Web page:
After years of being stranded in production standstill, the screen adaptation of John Green‘s first novel Looking for Alaska is finally coming together.
Hulu revealed its plans for an eight-part limited series this past May, and this morning, Green announced on Twitter that the series will star Charlie Plummer (Boardwalk Empire) as main character Miles, and Kristine Froseth (Sierra Burgess Is a Loser) as the eponymous, mysterious girl who captures his attention during his first year at boarding school in Alabama.
“I spoke to Kristine and Charlie on the phone yesterday and it was really special to have a conversation with the people who will become Miles and Alaska,” Green wrote. “I’m so grateful to them and to everyone involved with the Looking for Alaska series. It’s all starting to feel very real!”
In the Looking for Alaska @hulu series, Alaska will be played by Kristine Froseth (kristine_froseth on instagram), and Miles will be played by Charlie Plummer (@charliefplummer here and on instagram–but mostly on instagram).
— John Green (@johngreen) October 30, 2018
Looking for Alaska has been in development on and off since Paramount Pictures bought the film rights from Green in 2005. In 2015, Paramount announced that Scott Neustadter and Michael H. Weber, the screenwriters behind both Fault and Paper Towns, would be the ones to adapt Alaska. But in 2016, groundwork for the adaptation had apparently fizzled. Green tweeted that Paramount had to his knowledge “no plans to make a film.”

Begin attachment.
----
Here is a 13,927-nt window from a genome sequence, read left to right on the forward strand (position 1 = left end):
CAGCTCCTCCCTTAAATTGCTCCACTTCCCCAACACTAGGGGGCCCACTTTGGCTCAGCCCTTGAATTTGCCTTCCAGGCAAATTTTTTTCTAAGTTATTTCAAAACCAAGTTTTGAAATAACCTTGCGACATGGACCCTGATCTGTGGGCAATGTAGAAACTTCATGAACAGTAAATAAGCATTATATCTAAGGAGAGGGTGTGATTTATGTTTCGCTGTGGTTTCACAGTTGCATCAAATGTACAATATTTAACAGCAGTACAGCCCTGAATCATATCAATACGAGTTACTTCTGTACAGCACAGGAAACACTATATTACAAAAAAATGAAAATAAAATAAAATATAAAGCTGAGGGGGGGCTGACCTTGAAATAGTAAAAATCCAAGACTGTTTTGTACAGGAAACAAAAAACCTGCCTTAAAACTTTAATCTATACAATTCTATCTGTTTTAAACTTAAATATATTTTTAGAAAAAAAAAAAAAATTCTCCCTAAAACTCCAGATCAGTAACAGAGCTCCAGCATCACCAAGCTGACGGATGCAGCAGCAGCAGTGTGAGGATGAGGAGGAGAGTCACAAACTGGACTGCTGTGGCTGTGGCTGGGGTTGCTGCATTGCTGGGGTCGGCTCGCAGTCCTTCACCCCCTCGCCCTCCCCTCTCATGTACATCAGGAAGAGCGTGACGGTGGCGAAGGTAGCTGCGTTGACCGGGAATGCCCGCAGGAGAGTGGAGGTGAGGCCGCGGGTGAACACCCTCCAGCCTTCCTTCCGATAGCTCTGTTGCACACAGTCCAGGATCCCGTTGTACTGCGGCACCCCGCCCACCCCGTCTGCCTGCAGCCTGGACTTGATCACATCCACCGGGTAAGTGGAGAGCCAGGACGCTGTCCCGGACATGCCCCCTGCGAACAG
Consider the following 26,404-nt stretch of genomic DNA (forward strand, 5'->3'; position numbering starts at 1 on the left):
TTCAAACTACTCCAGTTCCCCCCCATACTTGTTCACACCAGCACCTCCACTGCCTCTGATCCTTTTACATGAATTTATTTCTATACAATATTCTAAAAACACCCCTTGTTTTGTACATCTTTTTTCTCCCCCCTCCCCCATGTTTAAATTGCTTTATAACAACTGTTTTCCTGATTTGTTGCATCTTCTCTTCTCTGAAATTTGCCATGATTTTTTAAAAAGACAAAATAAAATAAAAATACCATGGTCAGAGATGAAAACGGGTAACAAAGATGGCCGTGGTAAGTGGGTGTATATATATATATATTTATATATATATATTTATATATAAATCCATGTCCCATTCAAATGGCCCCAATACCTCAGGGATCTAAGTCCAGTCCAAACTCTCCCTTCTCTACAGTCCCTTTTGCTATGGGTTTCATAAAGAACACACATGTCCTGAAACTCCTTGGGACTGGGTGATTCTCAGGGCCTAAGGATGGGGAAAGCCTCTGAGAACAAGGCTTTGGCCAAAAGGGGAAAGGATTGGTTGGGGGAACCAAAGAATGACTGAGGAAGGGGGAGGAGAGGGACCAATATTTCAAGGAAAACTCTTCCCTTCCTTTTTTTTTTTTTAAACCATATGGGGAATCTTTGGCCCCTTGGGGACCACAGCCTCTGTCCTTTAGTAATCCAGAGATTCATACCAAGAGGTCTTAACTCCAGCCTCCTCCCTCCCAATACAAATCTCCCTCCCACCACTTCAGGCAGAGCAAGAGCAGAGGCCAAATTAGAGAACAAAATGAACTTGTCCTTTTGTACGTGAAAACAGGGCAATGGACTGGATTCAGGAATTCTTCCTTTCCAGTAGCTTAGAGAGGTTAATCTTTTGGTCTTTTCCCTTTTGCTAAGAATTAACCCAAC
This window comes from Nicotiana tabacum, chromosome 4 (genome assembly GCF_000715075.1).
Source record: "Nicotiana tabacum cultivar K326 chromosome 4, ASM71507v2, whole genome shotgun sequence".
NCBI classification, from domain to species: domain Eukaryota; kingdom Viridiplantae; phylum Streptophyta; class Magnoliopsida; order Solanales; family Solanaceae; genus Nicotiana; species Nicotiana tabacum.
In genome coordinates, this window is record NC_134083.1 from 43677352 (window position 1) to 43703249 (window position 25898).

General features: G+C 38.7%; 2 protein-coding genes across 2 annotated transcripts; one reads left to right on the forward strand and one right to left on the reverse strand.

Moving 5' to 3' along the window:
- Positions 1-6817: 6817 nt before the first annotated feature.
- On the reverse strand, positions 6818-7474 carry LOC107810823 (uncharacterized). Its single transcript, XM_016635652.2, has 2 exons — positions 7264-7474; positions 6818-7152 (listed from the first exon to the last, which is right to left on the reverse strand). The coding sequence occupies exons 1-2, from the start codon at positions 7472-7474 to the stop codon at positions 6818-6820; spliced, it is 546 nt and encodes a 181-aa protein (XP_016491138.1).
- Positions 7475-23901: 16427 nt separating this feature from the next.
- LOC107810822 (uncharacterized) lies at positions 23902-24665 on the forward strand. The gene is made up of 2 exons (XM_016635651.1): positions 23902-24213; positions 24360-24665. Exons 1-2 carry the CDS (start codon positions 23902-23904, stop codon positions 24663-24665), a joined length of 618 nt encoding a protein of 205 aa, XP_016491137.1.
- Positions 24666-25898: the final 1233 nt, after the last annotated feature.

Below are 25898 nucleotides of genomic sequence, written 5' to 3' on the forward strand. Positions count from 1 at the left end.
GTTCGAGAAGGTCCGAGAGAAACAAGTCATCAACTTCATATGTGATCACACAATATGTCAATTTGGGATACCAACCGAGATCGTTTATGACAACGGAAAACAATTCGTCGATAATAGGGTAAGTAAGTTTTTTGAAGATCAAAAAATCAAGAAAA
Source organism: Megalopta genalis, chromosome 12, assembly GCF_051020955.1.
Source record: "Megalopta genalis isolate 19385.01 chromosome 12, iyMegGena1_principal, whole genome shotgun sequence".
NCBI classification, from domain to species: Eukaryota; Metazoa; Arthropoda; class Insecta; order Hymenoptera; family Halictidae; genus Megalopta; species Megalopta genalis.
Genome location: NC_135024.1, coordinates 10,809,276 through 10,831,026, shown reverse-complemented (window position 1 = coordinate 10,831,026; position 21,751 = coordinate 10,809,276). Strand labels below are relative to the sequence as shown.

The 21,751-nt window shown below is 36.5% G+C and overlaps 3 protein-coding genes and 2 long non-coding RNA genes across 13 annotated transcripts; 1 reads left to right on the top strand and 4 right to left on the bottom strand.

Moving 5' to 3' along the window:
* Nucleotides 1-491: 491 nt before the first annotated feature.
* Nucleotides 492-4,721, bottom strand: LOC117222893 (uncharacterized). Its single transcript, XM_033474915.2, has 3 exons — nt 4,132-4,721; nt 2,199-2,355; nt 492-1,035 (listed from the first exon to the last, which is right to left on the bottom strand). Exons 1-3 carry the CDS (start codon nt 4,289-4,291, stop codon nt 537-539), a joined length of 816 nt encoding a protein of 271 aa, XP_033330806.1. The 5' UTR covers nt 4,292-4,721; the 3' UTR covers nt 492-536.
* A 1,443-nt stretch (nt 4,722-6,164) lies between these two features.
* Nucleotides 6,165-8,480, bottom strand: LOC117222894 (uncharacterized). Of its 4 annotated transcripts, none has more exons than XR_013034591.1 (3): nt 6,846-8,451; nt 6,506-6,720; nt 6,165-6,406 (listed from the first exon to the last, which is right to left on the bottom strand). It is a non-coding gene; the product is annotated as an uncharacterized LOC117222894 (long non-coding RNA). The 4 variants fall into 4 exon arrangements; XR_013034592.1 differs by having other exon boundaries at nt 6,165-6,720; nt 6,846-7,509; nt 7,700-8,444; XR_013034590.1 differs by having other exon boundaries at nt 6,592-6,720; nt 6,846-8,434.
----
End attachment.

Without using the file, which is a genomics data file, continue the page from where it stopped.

“Paramount refuses to sell [the rights] back to me for any price,” he added. “You’d have to ask them why.”
Paramount obviously changed its mind in the past two years, since Hulu’s adaptation will be produced by Paramount Television. Fake Empire Productions, whose co-founder Josh Schwartz wrote Alaska’s pilot, will also produce. Schwartz, who was reportedly the one to re-pitch the adaptation as a series rather than a film, will executive produce and showrun.
Two of Green’s other books, The Fault in Our Stars and Paper Towns, have been adapted into movies. Both did very well at the box office, grossing $307 million against a $12 million budget, and $85 million, also against a $12 million budget, respectively.